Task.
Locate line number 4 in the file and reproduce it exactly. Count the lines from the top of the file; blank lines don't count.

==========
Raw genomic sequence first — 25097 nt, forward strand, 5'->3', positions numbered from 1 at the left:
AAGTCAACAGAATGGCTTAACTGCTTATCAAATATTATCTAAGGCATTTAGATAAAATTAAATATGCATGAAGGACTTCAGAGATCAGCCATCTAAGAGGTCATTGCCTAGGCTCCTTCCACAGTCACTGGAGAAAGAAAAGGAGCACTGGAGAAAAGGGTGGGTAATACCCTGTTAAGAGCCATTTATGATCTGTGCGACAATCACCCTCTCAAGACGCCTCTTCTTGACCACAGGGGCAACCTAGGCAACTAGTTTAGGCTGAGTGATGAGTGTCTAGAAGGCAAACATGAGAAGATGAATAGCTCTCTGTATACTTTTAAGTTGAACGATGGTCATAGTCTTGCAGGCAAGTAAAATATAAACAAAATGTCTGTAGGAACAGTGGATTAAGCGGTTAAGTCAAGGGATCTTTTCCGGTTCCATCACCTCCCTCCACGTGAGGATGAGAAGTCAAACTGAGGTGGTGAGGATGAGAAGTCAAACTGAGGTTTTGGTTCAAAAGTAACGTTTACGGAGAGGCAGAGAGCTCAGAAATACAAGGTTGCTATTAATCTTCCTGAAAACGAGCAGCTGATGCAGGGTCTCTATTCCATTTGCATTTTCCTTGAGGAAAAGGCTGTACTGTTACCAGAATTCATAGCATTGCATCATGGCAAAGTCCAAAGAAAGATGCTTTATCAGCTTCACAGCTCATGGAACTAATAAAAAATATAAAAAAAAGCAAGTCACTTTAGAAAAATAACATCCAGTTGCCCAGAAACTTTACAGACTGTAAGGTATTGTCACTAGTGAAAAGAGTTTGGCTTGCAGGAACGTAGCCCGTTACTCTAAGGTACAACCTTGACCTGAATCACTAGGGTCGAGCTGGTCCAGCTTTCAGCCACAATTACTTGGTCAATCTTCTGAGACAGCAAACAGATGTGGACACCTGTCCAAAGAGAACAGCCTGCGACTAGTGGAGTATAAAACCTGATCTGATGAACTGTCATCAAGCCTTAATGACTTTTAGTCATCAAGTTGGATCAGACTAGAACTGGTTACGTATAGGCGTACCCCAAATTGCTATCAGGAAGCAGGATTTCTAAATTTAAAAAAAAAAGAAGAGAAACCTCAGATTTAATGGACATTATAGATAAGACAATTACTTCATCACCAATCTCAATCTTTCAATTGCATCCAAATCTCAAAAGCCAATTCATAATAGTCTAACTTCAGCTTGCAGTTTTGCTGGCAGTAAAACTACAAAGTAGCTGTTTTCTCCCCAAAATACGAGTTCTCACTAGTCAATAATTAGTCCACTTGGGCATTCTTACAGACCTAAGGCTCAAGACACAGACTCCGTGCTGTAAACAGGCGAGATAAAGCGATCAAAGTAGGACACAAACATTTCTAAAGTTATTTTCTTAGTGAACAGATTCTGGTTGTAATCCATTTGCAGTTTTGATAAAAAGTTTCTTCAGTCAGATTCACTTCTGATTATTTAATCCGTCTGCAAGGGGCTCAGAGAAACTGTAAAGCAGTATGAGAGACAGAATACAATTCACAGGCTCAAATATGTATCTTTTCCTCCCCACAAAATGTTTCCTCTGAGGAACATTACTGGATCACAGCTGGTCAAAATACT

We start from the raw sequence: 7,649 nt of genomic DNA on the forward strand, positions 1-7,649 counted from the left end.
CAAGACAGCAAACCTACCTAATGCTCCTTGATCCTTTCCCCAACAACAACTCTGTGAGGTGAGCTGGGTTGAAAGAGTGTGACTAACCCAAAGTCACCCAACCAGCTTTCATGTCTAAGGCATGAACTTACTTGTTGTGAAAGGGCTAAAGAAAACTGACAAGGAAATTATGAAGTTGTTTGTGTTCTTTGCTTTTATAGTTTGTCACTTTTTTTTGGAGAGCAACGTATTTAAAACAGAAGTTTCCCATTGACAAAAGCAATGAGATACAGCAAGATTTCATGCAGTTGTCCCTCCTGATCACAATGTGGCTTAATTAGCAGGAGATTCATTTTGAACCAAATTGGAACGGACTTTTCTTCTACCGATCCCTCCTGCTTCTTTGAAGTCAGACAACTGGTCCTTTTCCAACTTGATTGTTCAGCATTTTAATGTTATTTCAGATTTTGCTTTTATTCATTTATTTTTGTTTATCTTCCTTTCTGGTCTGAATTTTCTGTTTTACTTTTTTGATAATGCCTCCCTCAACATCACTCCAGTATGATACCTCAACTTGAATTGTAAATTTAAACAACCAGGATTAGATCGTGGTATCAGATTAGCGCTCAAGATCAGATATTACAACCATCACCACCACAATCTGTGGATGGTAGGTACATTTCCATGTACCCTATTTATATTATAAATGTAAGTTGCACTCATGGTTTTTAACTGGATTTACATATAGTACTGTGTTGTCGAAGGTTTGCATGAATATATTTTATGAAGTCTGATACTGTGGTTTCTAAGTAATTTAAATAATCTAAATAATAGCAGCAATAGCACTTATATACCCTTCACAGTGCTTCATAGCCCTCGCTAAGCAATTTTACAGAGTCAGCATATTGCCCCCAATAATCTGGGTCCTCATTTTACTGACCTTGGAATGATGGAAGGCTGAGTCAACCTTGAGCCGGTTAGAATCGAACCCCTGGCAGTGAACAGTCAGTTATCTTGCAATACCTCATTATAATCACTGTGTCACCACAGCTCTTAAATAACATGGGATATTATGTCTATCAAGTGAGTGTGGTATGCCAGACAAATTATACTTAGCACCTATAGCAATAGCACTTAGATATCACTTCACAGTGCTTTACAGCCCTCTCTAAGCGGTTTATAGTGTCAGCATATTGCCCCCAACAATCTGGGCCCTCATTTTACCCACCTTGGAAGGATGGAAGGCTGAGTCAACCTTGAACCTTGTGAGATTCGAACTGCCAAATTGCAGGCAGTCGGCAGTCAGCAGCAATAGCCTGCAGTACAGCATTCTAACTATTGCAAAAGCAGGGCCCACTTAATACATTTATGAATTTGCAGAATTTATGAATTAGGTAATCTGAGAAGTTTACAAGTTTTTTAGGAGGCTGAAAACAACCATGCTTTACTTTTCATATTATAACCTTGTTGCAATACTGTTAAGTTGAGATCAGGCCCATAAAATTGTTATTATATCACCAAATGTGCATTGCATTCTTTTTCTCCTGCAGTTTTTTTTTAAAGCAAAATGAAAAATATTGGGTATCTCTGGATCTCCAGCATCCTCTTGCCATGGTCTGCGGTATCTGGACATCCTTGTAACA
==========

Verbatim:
CAAGACAGCAAACCTACCTAATGCTCCTTGATCCTTTCCCCAACAACAACTCTGTGAGGTGAGCTGGGTTGAAAGAGTGTGACTAACCCAAAGTCACCCAACCAGCTTTCATGTCTAAGGCATGAACTTACTTGTTGTGAAAGGGCTAAAGAAAACTGACAAGGAAATTATGAAGTTGTTTGTGTTCTTTGCTTTTATAGTTTGTCACTTTTTTTTGGAGAGCAACGTATTTAAAACAGAAGTTTCCCATTGACAAAAGCAATGAGATACAGCAAGATTTCATGCAGTTGTCCCTCCTGATCACAATGTGGCTTAATTAGCAGGAGATTCATTTTGAACCAAATTGGAACGGACTTTTCTTCTACCGATCCCTCCTGCTTCTTTGAAGTCAGACAACTGGTCCTTTTCCAACTTGATTGTTCAGCATTTTAATGTTATTTCAGATTTTGCTTTTATTCATTTATTTTTGTTTATCTTCCTTTCTGGTCTGAATTTTCTGTTTTACTTTTTTGATAATGCCTCCCTCAACATCACTCCAGTATGATACCTCAACTTGAATTGTAAATTTAAACAACCAGGATTAGATCGTGGTATCAGATTAGCGCTCAAGATCAGATATTACAACCATCACCACCACAATCTGTGGATGGTAGGTACATTTCCATGTACCCTATTTATATTATAAATGTAAGTTGCACTCATGGTTTTTAACTGGATTTACATATAGTACTGTGTTGTCGAAGGTTTGCATGAATATATTTTATGAAGTCTGATACTGTGGTTTCTAAGTAATTTAAATAATCTAAATAATAGCAGCAATAGCACTTATATACCCTTCACAGTGCTTCATAGCCCTCGCTAAGCAATTTTACAGAGTCAGCATATTGCCCCCAATAATCTGGGTCCTCATTTTACTGACCTTGGAATGATGGAAGGCTGAGTCAACCTTGAGCCGGTTAGAATCGAACCCCTGGCAGTGAACAGTCAGTTATCTTGCAATACCTCATTATAATCACTGTGTCACCACAGCTCTTAAATAACATGGGATATTATGTCTATCAAGTGAGTGTGGTATGCCAGACAAATTATACTTAGCACCTATAGCAATAGCACTTAGATATCACTTCACAGTGCTTTACAGCCCTCTCTAAGCGGTTTATAGTGTCAGCATATTGCCCCCAACAATCTGGGCCCTCATTTTACCCACCTTGGAAGGATGGAAGGCTGAGTCAACCTTGAACCTTGTGAGATTCGAACTGCCAAATTGCAGGCAGTCGGCAGTCAGCAGCAATAGCCTGCAGTACAGCATTCTAACTATTGCAAAAGCAGGGCCCACTTAATACATTTATGAATTTGCAGAATTTATGAATTAGGTAATCTGAGAAGTTTACAAGTTTTTTAGGAGGCTGAAAACAACCATGCTTTACTTTTCATATTATAACCTTGTTGCAATACTGTTAAGTTGAGATCAGGCCCATAAAATTGTTATTATATCACCAAATGTGCATTGCATTCTTTTTCTCCTGCAGTTTTTTTTTAAAGCAAAATGAAAAATATTGGGTATCTCTGGATCTCCAGCATCCTCTTGCCATGGTCTGCGGTATCTGGACATCCTTGTAACA